Private deep-sea search pitched for missing Malaysia Airlines jet

A U.S. seabed exploration company has offered its services for a proposed new hunt for a Malaysia Airlines passenger jet that has been missing for more than three years.

Ocean Infinity, a Houston company specializing in deep-sea exploration, said Friday it was responding to pleas from families of the victims that the Malaysian government allow a private-sector search for the wreckage from Flight 370.

The company has offered to search for the plane using high-tech deep-sea drones fitted with sonar equipment.

“The terms of the offer are confidential, but I can ... confirm that Ocean Infinity have offered to take on the economic risk of a renewed search,” the company said. “We’re in a constructive dialogue with the relevant authorities and are hopeful that the offer will be accepted.”

“We’re in a constructive dialogue with the relevant authorities and are hopeful that the offer will be accepted.”

— Ocean Infinity statement

The flight from Kuala Lumpur, Malaysia, to Beijing disappeared March 8, 2014, with 239 passengers and crew members aboard. The cause remains unknown.

Calls for a private-sector began in January, after Malaysia, Australia and China suspended their joint three-year search of the southern Indian Ocean. They canceled the operation after scouring 46,000 square miles (120,000 square kilometers) of ocean and failing to find any signs of Flight 370.

So far, however, the governments of Malaysia, Australia and China haven’t expressed interest in a renewed search, suggesting the search area was too massive to justify spending more of taxpayers’ money. The three-year search cost $160 million.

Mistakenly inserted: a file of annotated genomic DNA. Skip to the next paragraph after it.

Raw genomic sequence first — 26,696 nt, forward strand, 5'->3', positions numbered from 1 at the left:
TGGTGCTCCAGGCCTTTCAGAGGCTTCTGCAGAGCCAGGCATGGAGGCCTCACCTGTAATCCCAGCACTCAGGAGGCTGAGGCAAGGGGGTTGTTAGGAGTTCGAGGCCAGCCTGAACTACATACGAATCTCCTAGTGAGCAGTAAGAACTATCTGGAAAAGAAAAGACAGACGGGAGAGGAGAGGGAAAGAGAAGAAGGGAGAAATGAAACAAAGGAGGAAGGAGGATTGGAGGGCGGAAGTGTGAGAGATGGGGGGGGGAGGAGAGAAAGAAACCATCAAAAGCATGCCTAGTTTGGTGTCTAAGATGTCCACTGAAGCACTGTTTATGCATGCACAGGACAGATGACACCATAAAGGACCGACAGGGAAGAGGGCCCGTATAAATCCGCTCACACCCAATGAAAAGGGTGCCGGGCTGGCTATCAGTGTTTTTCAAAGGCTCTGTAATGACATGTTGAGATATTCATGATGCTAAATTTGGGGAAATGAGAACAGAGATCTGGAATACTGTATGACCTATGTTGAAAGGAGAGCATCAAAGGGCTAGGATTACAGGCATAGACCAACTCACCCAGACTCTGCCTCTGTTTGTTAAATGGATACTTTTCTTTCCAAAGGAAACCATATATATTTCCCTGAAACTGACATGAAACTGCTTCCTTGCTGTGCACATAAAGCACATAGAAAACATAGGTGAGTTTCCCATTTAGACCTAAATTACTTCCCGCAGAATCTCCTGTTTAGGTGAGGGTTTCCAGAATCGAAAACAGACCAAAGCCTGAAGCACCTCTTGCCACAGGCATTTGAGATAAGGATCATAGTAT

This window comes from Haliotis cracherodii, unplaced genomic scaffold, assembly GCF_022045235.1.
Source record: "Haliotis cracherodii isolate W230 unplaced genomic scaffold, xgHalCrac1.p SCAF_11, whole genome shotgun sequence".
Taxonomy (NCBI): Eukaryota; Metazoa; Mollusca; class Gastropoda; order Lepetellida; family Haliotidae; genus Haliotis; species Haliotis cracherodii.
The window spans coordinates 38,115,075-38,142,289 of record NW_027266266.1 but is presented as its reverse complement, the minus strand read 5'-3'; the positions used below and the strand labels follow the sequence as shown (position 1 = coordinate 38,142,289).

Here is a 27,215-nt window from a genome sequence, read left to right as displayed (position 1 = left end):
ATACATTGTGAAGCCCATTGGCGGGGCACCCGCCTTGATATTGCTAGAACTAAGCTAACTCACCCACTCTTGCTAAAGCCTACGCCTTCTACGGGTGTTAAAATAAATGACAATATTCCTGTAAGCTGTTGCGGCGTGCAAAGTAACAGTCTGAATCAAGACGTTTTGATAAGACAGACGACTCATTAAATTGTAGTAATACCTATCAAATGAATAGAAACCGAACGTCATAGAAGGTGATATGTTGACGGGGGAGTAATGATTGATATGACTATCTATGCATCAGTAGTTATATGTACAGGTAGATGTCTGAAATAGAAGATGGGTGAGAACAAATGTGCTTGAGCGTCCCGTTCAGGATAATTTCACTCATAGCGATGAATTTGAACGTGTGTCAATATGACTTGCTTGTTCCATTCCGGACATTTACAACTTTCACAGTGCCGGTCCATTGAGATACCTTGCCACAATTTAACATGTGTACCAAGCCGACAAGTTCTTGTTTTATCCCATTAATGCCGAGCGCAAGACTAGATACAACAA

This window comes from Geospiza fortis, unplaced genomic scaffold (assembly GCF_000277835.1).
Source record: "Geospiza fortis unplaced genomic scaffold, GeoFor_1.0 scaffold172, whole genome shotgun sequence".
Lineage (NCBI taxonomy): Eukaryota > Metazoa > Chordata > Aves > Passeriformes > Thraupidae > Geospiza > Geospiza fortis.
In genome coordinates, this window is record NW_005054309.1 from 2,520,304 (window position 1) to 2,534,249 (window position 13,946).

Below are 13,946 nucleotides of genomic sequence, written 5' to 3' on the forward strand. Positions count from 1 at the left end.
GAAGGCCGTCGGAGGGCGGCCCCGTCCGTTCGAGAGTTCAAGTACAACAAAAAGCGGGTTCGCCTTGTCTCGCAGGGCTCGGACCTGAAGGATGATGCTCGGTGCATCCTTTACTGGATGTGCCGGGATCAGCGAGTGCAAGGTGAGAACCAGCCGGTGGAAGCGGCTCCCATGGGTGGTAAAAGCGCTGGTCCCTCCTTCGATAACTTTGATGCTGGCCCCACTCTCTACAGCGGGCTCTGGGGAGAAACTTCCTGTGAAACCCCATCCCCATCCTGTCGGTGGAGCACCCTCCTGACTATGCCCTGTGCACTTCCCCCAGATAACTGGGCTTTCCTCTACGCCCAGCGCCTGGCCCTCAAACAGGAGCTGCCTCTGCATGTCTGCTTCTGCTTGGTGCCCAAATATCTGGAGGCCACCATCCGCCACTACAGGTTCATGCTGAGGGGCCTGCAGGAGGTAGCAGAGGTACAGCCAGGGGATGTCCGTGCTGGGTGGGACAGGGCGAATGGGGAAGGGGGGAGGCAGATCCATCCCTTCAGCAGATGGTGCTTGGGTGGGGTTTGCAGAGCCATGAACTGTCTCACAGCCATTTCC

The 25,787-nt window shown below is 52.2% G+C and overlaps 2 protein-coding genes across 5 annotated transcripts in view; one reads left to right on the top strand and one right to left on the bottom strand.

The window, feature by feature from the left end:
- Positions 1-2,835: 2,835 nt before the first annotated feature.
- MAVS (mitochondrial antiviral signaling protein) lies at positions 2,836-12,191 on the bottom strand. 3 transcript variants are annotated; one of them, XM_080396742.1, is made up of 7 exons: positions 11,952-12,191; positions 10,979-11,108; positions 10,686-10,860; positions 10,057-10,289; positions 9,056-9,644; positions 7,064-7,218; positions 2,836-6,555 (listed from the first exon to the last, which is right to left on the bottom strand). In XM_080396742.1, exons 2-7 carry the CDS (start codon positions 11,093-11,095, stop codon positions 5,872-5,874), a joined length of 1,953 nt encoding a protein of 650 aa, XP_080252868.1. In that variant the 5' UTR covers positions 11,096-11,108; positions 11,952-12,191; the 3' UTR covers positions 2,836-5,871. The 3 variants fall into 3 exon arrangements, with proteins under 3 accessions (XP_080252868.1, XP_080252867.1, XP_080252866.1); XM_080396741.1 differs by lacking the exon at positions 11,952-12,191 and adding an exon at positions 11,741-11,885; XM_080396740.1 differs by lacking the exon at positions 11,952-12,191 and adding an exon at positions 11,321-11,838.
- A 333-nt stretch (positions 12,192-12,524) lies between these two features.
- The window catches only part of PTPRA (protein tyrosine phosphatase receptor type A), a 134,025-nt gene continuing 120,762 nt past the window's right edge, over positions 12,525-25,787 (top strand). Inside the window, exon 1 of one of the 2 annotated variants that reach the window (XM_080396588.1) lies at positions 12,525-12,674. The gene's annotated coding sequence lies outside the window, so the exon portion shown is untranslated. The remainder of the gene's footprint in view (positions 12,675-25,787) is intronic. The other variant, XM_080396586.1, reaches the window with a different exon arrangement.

But a group called Voice370, which supports the families of the victims, backs the private-sector proposal. It claims the U.S. company made an exploration offer in April and “would like to be paid a reward if and only if it finds the main debris field.”

Voice370 branded the private plan as a “win-win offer,” and has asked the Malaysian government to explain its delay in making a decision.

Earlier this month, Malaysian Airlines CEO Peter Bellew said “advances in science” and “the availability of artificial intelligence that’s coming on stream” will lead to finding the missing Boeing 777, the Australian reported.

“(There are people) who are spending a lot of their own resources at the moment and coordinating with authorities. ... I do think somebody will make a breakthrough somewhere around this, or a combination of people,” he told the Australian.

The plane’s wreckage is most likely within a 97,000-square-mile (25,000-square-kilometer) area, far southwest of Australia, on the northern boundary of the most recently searched area, says an international board of experts, who based their analysis on airliner debris that washed up on a beach in the western Indian Ocean.

Australia joined the search for the airliner because it was believed to have crashed in the country’s zone of search and rescue responsibility.

Australian Transport Minister Darren Chester didn’t respond to questions about possible private-sector initiatives to find Flight 370.

“Malaysia, as the state of registry for the aircraft, retains overall authority for any future search and any questions regarding possible future search efforts should be directed there,” his office said in a statement.

“Australia stands ready to assist the Malaysian government in any way it can.”

This story includes reporting from the Associated Press.